A speech given at Kim Il Sung University in Pyongyang by the president of Mongolia late last month has caused raised eyebrows for its starkly critical portrayal of the follies of tyrannical rule and the repression of human rights.
President Tsakhiagiin Elbegdorj delivered the speech on the final day of his visit to North Korea. Mongolia has traditionally maintained friendly relations with the North, but the tenor of the speech is bound to have caused surprise even though it was delivered before an audience of relative loyalists.
Relative loyalists. Now there’s a choice phrase. I’m guessing it does not mean people who are literally blood relatives of the ruling dynasty.
Under this report, Daily NK reproduces the full text of the President’s speech, and it is well worth a read.
Quote (and it is very quotable):
I believe in the power of freedom. Freedom is an asset bestowed upon every single man and woman. Freedom enables every human to discover and realize his or her opportunities and chances for development. This leads a human society to progress and prosperity. Free people look for solutions in themselves. And those without freedom search for the sources of their miseries from outside. Mongols say, “better to live by your own choice however bitter it is, than to live by other’s choice, however sweet”.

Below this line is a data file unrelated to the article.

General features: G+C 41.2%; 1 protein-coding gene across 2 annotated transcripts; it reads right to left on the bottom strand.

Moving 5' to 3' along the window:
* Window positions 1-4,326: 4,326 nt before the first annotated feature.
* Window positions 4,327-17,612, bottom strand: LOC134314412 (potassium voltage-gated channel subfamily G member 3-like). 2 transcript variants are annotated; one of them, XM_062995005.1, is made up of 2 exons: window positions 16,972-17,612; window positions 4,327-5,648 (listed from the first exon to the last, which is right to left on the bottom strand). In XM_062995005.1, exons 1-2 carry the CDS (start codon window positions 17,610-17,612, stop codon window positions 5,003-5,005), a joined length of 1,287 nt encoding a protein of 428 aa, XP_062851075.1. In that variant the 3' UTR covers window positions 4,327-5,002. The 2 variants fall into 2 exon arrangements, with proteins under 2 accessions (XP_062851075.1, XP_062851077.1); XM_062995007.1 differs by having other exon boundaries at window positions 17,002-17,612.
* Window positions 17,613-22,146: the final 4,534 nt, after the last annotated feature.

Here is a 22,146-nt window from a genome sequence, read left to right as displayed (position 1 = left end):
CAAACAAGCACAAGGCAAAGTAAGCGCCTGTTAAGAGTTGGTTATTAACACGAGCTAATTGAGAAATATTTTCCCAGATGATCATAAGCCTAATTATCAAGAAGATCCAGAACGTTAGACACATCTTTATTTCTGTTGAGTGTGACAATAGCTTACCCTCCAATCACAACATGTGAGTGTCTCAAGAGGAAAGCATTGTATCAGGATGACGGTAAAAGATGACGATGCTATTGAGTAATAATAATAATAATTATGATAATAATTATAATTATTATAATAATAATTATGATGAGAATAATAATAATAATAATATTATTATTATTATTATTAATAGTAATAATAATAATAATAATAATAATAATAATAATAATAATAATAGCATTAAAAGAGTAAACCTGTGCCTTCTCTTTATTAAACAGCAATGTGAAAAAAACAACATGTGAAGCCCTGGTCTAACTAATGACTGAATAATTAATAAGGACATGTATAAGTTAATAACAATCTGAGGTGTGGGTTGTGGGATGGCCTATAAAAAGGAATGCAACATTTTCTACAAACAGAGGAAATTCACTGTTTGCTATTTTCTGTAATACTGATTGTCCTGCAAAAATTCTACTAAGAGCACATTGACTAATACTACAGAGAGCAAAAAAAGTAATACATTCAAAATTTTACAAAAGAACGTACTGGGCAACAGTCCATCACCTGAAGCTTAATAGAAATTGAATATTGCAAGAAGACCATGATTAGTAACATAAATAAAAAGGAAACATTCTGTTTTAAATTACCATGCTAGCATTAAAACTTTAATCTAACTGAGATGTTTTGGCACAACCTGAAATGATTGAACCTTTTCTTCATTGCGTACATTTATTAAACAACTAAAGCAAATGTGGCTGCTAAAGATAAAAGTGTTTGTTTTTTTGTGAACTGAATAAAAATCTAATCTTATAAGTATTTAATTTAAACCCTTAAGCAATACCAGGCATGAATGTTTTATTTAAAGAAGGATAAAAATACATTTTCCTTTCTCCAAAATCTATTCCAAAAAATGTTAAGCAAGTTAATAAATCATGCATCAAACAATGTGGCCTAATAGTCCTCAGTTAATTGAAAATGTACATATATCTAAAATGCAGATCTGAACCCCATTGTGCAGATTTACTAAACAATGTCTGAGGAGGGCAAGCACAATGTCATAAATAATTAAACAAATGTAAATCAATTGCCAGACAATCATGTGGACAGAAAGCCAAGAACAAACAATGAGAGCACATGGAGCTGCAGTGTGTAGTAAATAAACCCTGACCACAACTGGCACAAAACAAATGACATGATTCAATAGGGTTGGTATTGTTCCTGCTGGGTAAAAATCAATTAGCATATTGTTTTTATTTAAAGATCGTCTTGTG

See what I mean about quotable?
No tyranny lasts forever. It is the desire of the people to live free that is the eternal power.
You surely do now.
In 1990 Mongolia made a dual political and economic transition, concurrently, without shattering a single window and shedding a single drop of blood. Let me draw just one example. Over twenty years ago, the sheer share of the private sector in Mongolia’s GDP was less than 10%, whereas today it accounts for over 80%. So, a free society is a path to go, a way to live, rather than a goal to accomplish.
As I say, remarkable. Pessimists may say: it’s just words. But words matter. Why would any of us bother with reading and writing the stuff here at Samizdata if words did not matter?
I never used to like those Mongols much. Now, I find myself warming to them.